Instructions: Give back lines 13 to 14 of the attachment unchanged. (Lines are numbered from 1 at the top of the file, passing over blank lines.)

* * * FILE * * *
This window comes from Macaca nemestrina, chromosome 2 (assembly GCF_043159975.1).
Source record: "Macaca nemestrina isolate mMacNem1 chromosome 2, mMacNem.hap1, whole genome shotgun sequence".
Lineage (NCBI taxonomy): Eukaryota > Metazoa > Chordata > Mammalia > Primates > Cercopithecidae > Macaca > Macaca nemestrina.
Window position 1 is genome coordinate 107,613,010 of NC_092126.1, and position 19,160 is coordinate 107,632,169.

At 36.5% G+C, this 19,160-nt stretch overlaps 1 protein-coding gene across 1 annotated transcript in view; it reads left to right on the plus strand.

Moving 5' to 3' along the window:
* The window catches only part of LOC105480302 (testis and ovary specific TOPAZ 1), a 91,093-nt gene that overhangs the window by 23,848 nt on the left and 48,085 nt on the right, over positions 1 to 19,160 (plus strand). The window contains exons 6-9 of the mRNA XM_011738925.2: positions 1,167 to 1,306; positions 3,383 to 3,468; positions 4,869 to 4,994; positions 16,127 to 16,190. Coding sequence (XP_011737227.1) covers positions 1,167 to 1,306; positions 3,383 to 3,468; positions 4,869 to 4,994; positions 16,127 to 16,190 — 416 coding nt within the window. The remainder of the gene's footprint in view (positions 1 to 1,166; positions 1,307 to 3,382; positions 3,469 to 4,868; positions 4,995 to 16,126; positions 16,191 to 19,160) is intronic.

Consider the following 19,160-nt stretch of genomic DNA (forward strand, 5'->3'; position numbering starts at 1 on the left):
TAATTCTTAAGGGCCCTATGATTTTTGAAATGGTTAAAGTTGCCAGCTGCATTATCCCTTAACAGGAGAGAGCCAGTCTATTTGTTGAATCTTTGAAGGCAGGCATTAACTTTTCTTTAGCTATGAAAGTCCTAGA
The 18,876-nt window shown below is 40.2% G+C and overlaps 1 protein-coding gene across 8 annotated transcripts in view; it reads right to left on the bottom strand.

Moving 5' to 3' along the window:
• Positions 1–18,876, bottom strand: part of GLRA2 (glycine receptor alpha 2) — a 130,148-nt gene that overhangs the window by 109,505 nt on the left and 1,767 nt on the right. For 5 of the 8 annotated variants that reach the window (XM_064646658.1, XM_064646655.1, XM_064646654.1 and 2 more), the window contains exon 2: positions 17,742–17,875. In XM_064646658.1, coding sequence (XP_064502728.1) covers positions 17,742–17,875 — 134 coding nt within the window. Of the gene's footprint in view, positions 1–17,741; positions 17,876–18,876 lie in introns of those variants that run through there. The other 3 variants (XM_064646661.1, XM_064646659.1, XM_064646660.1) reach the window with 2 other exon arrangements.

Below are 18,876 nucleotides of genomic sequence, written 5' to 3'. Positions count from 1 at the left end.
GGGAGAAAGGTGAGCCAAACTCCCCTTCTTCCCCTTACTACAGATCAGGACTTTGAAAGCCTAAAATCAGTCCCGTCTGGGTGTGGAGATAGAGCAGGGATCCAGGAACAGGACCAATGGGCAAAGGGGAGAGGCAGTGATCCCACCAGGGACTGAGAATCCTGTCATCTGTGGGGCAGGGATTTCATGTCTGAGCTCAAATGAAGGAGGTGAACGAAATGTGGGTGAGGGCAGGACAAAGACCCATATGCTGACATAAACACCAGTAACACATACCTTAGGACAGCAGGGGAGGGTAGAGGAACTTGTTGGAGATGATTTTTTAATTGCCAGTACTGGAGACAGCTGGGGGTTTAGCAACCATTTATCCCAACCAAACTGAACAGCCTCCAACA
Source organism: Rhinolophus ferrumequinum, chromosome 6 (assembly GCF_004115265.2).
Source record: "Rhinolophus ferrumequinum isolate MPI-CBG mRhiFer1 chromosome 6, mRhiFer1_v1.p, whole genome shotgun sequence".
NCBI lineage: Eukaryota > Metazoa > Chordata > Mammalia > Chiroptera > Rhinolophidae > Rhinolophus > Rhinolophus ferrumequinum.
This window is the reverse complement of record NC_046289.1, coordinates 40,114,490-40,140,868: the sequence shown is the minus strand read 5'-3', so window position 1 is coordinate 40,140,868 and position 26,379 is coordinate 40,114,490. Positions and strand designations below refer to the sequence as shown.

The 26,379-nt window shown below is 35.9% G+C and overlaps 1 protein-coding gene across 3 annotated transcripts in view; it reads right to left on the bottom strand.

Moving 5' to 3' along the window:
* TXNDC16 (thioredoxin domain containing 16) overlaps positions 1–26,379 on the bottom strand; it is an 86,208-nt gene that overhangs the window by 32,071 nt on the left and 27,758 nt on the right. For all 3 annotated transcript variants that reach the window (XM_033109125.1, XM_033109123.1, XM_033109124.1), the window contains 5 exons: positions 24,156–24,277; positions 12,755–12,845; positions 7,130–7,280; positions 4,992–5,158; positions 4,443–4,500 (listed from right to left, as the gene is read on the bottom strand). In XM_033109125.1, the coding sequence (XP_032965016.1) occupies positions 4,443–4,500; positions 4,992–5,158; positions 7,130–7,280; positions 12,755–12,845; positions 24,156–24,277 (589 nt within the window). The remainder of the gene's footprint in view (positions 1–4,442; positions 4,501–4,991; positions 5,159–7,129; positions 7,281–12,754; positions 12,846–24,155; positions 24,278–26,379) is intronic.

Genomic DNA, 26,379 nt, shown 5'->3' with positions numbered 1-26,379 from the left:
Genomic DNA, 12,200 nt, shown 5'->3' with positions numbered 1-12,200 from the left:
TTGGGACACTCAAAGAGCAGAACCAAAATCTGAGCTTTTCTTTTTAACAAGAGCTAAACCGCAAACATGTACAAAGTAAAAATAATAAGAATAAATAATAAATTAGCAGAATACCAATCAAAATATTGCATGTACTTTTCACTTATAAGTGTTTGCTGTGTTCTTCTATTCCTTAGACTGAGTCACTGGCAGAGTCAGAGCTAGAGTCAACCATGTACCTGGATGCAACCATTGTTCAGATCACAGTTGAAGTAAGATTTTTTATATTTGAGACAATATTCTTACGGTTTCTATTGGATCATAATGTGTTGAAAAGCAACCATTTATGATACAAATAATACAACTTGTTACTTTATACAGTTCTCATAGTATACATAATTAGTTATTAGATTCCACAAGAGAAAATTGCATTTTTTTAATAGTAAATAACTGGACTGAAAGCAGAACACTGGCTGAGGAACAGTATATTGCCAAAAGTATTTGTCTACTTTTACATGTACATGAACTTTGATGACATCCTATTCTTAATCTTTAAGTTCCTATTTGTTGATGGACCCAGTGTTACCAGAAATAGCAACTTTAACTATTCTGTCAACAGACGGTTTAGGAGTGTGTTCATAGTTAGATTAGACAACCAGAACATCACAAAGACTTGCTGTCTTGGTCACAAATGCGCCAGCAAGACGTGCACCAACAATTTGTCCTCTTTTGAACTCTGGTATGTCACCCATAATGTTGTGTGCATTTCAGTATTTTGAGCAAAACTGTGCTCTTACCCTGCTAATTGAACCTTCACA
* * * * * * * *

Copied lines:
Below are 18,876 nucleotides of genomic sequence, written 5' to 3'. Positions count from 1 at the left end.
GGGAGAAAGGTGAGCCAAACTCCCCTTCTTCCCCTTACTACAGATCAGGACTTTGAAAGCCTAAAATCAGTCCCGTCTGGGTGTGGAGATAGAGCAGGGATCCAGGAACAGGACCAATGGGCAAAGGGGAGAGGCAGTGATCCCACCAGGGACTGAGAATCCTGTCATCTGTGGGGCAGGGATTTCATGTCTGAGCTCAAATGAAGGAGGTGAACGAAATGTGGGTGAGGGCAGGACAAAGACCCATATGCTGACATAAACACCAGTAACACATACCTTAGGACAGCAGGGGAGGGTAGAGGAACTTGTTGGAGATGATTTTTTAATTGCCAGTACTGGAGACAGCTGGGGGTTTAGCAACCATTTATCCCAACCAAACTGAACAGCCTCCAACA